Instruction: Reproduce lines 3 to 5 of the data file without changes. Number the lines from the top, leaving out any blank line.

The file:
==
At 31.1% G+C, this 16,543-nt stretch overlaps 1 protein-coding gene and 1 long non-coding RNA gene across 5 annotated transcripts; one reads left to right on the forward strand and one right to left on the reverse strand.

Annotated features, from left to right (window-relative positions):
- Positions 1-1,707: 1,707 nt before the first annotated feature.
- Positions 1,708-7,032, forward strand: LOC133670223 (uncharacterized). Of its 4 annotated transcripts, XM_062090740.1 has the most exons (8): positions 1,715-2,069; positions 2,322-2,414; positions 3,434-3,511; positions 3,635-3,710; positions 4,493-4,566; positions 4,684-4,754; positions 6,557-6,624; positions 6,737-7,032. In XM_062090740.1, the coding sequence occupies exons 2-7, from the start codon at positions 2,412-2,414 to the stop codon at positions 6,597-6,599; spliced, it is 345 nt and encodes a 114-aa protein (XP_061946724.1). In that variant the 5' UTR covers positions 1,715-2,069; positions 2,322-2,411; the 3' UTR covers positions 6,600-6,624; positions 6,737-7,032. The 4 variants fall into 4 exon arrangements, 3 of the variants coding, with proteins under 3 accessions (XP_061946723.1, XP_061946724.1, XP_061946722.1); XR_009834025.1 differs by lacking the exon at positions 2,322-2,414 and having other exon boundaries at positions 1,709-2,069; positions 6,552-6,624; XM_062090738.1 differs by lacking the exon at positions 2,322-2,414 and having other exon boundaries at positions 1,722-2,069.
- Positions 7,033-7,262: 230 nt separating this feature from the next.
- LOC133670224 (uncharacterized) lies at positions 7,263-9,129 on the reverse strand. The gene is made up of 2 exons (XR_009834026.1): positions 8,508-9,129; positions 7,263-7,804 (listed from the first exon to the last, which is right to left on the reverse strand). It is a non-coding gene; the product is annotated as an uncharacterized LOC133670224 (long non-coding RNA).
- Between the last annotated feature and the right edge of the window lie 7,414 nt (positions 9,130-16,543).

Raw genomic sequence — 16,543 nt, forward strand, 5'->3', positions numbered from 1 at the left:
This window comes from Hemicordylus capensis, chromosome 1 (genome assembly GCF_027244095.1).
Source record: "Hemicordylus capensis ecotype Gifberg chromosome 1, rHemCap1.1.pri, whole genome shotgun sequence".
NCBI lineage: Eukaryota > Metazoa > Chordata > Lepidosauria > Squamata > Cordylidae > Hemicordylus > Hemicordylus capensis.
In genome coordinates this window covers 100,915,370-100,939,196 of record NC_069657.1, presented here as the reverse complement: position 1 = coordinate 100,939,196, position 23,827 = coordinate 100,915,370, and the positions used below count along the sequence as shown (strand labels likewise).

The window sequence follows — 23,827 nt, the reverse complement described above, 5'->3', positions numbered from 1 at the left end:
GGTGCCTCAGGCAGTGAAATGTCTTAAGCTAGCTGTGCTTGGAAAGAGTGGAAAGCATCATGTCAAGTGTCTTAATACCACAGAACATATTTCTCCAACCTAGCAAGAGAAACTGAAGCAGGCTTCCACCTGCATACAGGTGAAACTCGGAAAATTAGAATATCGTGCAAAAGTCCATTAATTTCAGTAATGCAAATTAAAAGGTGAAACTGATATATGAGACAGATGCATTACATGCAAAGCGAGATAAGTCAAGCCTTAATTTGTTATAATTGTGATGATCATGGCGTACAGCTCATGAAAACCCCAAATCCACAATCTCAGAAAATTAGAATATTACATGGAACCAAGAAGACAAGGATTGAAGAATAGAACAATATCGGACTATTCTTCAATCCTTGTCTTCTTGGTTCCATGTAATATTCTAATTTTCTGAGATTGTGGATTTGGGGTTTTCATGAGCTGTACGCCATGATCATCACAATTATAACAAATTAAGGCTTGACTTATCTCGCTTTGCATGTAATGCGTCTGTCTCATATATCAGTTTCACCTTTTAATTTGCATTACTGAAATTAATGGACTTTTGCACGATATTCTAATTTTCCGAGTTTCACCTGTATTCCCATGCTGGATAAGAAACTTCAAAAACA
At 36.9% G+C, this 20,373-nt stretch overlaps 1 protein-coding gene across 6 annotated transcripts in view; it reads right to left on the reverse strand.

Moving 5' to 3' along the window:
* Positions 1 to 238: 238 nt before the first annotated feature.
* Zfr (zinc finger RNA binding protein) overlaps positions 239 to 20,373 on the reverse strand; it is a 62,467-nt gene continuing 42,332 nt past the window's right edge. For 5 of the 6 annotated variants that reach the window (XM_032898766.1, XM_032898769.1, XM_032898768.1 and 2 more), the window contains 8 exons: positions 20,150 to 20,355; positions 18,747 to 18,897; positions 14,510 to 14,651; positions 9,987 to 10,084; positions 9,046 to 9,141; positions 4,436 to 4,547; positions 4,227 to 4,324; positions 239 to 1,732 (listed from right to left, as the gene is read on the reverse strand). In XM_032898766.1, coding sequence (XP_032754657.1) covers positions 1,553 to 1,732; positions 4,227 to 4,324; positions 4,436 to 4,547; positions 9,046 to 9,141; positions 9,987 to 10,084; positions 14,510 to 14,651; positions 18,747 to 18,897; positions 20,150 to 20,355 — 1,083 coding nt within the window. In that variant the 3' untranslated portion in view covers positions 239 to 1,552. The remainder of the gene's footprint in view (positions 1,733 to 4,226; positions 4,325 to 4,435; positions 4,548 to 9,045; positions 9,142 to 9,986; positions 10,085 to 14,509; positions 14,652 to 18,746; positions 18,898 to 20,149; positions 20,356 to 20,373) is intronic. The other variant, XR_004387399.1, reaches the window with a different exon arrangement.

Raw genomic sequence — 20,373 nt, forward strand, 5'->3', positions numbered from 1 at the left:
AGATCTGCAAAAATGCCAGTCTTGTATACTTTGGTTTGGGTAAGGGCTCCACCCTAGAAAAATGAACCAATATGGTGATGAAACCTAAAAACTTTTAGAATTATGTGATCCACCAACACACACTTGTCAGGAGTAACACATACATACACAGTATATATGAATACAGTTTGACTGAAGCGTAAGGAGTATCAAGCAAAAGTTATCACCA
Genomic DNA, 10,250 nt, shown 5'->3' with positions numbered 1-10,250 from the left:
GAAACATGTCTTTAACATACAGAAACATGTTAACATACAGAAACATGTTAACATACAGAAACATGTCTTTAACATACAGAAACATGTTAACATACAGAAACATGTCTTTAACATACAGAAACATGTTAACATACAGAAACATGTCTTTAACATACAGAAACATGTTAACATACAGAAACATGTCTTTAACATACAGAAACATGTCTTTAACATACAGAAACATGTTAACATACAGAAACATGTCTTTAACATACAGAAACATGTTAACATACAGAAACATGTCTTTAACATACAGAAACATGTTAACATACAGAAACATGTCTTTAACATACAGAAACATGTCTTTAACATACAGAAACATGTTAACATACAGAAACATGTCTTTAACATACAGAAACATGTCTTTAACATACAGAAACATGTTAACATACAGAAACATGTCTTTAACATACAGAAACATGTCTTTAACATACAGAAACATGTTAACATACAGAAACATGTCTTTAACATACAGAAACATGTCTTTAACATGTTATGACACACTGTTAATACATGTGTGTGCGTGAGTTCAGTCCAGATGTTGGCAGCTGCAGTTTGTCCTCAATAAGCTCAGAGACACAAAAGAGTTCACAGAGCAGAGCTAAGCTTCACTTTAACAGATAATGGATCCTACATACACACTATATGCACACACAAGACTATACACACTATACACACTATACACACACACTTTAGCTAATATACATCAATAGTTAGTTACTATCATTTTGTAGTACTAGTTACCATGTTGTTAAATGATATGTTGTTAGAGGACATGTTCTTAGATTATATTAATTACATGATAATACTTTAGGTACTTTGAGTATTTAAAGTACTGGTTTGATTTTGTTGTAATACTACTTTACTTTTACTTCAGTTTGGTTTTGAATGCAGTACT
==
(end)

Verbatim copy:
- Positions 1-1,707: 1,707 nt before the first annotated feature.
- Positions 1,708-7,032, forward strand: LOC133670223 (uncharacterized). Of its 4 annotated transcripts, XM_062090740.1 has the most exons (8): positions 1,715-2,069; positions 2,322-2,414; positions 3,434-3,511; positions 3,635-3,710; positions 4,493-4,566; positions 4,684-4,754; positions 6,557-6,624; positions 6,737-7,032. In XM_062090740.1, the coding sequence occupies exons 2-7, from the start codon at positions 2,412-2,414 to the stop codon at positions 6,597-6,599; spliced, it is 345 nt and encodes a 114-aa protein (XP_061946724.1). In that variant the 5' UTR covers positions 1,715-2,069; positions 2,322-2,411; the 3' UTR covers positions 6,600-6,624; positions 6,737-7,032. The 4 variants fall into 4 exon arrangements, 3 of the variants coding, with proteins under 3 accessions (XP_061946723.1, XP_061946724.1, XP_061946722.1); XR_009834025.1 differs by lacking the exon at positions 2,322-2,414 and having other exon boundaries at positions 1,709-2,069; positions 6,552-6,624; XM_062090738.1 differs by lacking the exon at positions 2,322-2,414 and having other exon boundaries at positions 1,722-2,069.
- Positions 7,033-7,262: 230 nt separating this feature from the next.